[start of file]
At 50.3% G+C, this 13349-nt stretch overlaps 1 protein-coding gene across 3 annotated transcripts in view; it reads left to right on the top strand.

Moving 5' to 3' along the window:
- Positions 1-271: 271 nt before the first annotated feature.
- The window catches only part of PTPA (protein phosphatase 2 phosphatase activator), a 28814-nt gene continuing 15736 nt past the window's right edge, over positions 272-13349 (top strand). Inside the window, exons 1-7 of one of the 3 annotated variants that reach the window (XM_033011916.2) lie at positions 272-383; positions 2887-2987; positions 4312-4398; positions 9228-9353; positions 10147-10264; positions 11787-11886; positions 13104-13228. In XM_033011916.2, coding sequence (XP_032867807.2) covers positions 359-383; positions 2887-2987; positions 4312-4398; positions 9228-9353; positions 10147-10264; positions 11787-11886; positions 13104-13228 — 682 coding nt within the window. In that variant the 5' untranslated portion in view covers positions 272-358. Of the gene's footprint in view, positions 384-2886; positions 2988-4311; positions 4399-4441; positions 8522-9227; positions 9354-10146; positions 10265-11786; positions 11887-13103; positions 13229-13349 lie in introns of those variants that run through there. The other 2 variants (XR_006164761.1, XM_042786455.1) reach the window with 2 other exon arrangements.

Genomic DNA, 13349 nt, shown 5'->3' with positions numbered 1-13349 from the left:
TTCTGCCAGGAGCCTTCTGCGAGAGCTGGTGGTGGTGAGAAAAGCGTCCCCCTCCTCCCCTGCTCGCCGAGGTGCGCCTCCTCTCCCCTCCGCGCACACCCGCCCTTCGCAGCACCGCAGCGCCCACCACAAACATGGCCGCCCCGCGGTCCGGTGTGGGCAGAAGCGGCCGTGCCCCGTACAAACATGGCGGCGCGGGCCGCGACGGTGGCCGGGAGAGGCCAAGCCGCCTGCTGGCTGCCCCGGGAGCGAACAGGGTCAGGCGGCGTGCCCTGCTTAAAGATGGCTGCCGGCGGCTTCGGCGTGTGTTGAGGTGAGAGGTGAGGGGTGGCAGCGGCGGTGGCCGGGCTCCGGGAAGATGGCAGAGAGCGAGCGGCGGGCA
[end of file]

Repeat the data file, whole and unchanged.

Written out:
At 50.3% G+C, this 13349-nt stretch overlaps 1 protein-coding gene across 3 annotated transcripts in view; it reads left to right on the top strand.

Moving 5' to 3' along the window:
- Positions 1-271: 271 nt before the first annotated feature.
- The window catches only part of PTPA (protein phosphatase 2 phosphatase activator), a 28814-nt gene continuing 15736 nt past the window's right edge, over positions 272-13349 (top strand). Inside the window, exons 1-7 of one of the 3 annotated variants that reach the window (XM_033011916.2) lie at positions 272-383; positions 2887-2987; positions 4312-4398; positions 9228-9353; positions 10147-10264; positions 11787-11886; positions 13104-13228. In XM_033011916.2, coding sequence (XP_032867807.2) covers positions 359-383; positions 2887-2987; positions 4312-4398; positions 9228-9353; positions 10147-10264; positions 11787-11886; positions 13104-13228 — 682 coding nt within the window. In that variant the 5' untranslated portion in view covers positions 272-358. Of the gene's footprint in view, positions 384-2886; positions 2988-4311; positions 4399-4441; positions 8522-9227; positions 9354-10146; positions 10265-11786; positions 11887-13103; positions 13229-13349 lie in introns of those variants that run through there. The other 2 variants (XR_006164761.1, XM_042786455.1) reach the window with 2 other exon arrangements.

Genomic DNA, 13349 nt, shown 5'->3' with positions numbered 1-13349 from the left:
TTCTGCCAGGAGCCTTCTGCGAGAGCTGGTGGTGGTGAGAAAAGCGTCCCCCTCCTCCCCTGCTCGCCGAGGTGCGCCTCCTCTCCCCTCCGCGCACACCCGCCCTTCGCAGCACCGCAGCGCCCACCACAAACATGGCCGCCCCGCGGTCCGGTGTGGGCAGAAGCGGCCGTGCCCCGTACAAACATGGCGGCGCGGGCCGCGACGGTGGCCGGGAGAGGCCAAGCCGCCTGCTGGCTGCCCCGGGAGCGAACAGGGTCAGGCGGCGTGCCCTGCTTAAAGATGGCTGCCGGCGGCTTCGGCGTGTGTTGAGGTGAGAGGTGAGGGGTGGCAGCGGCGGTGGCCGGGCTCCGGGAAGATGGCAGAGAGCGAGCGGCGGGCA